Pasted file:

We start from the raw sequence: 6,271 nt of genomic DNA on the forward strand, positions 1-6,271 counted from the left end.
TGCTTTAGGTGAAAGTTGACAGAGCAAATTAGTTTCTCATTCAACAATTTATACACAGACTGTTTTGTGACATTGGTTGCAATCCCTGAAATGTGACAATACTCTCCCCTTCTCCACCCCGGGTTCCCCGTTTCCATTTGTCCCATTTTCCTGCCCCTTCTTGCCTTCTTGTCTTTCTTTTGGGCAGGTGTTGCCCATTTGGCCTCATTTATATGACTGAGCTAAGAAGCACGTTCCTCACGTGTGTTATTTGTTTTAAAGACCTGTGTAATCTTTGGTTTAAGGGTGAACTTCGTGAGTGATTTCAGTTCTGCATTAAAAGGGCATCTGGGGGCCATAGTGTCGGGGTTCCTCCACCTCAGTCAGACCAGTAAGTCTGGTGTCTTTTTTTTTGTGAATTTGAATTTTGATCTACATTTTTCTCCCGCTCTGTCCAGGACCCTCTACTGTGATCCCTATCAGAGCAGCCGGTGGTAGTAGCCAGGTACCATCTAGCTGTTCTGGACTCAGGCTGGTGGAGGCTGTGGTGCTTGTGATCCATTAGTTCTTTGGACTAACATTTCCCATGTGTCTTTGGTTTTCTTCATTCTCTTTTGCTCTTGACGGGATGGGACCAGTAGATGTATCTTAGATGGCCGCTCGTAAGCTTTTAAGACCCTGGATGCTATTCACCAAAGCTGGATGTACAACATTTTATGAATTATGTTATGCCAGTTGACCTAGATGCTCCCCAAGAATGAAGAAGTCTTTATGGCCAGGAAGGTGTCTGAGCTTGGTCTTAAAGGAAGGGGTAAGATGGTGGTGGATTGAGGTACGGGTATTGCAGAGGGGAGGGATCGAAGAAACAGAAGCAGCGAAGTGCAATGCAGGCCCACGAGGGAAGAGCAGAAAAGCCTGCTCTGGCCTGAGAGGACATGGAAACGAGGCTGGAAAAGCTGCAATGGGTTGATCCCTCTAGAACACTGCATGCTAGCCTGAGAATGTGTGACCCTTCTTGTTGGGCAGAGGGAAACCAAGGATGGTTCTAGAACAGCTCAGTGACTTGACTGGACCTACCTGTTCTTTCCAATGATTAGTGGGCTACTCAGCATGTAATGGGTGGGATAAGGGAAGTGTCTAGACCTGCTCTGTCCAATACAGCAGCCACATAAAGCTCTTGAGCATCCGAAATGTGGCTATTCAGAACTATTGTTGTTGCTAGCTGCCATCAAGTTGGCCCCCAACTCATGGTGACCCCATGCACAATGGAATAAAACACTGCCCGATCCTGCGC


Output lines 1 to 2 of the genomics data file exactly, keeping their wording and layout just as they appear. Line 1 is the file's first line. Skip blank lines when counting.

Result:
We start from the raw sequence: 6,271 nt of genomic DNA on the forward strand, positions 1-6,271 counted from the left end.
TGCTTTAGGTGAAAGTTGACAGAGCAAATTAGTTTCTCATTCAACAATTTATACACAGACTGTTTTGTGACATTGGTTGCAATCCCTGAAATGTGACAATACTCTCCCCTTCTCCACCCCGGGTTCCCCGTTTCCATTTGTCCCATTTTCCTGCCCCTTCTTGCCTTCTTGTCTTTCTTTTGGGCAGGTGTTGCCCATTTGGCCTCATTTATATGACTGAGCTAAGAAGCACGTTCCTCACGTGTGTTATTTGTTTTAAAGACCTGTGTAATCTTTGGTTTAAGGGTGAACTTCGTGAGTGATTTCAGTTCTGCATTAAAAGGGCATCTGGGGGCCATAGTGTCGGGGTTCCTCCACCTCAGTCAGACCAGTAAGTCTGGTGTCTTTTTTTTTGTGAATTTGAATTTTGATCTACATTTTTCTCCCGCTCTGTCCAGGACCCTCTACTGTGATCCCTATCAGAGCAGCCGGTGGTAGTAGCCAGGTACCATCTAGCTGTTCTGGACTCAGGCTGGTGGAGGCTGTGGTGCTTGTGATCCATTAGTTCTTTGGACTAACATTTCCCATGTGTCTTTGGTTTTCTTCATTCTCTTTTGCTCTTGACGGGATGGGACCAGTAGATGTATCTTAGATGGCCGCTCGTAAGCTTTTAAGACCCTGGATGCTATTCACCAAAGCTGGATGTACAACATTTTATGAATTATGTTATGCCAGTTGACCTAGATGCTCCCCAAGAATGAAGAAGTCTTTATGGCCAGGAAGGTGTCTGAGCTTGGTCTTAAAGGAAGGGGTAAGATGGTGGTGGATTGAGGTACGGGTATTGCAGAGGGGAGGGATCGAAGAAACAGAAGCAGCGAAGTGCAATGCAGGCCCACGAGGGAAGAGCAGAAAAGCCTGCTCTGGCCTGAGAGGACATGGAAACGAGGCTGGAAAAGCTGCAATGGGTTGATCCCTCTAGAACACTGCATGCTAGCCTGAGAATGTGTGACCCTTCTTGTTGGGCAGAGGGAAACCAAGGATGGTTCTAGAACAGCTCAGTGACTTGACTGGACCTACCTGTTCTTTCCAATGATTAGTGGGCTACTCAGCATGTAATGGGTGGGATAAGGGAAGTGTCTAGACCTGCTCTGTCCAATACAGCAGCCACATAAAGCTCTTGAGCATCCGAAATGTGGCTATTCAGAACTATTGTTGTTGCTAGCTGCCATCAAGTTGGCCCCCAACTCATGGTGACCCCATGCACAATGGAATAAAACACTGCCCGATCCTGCGC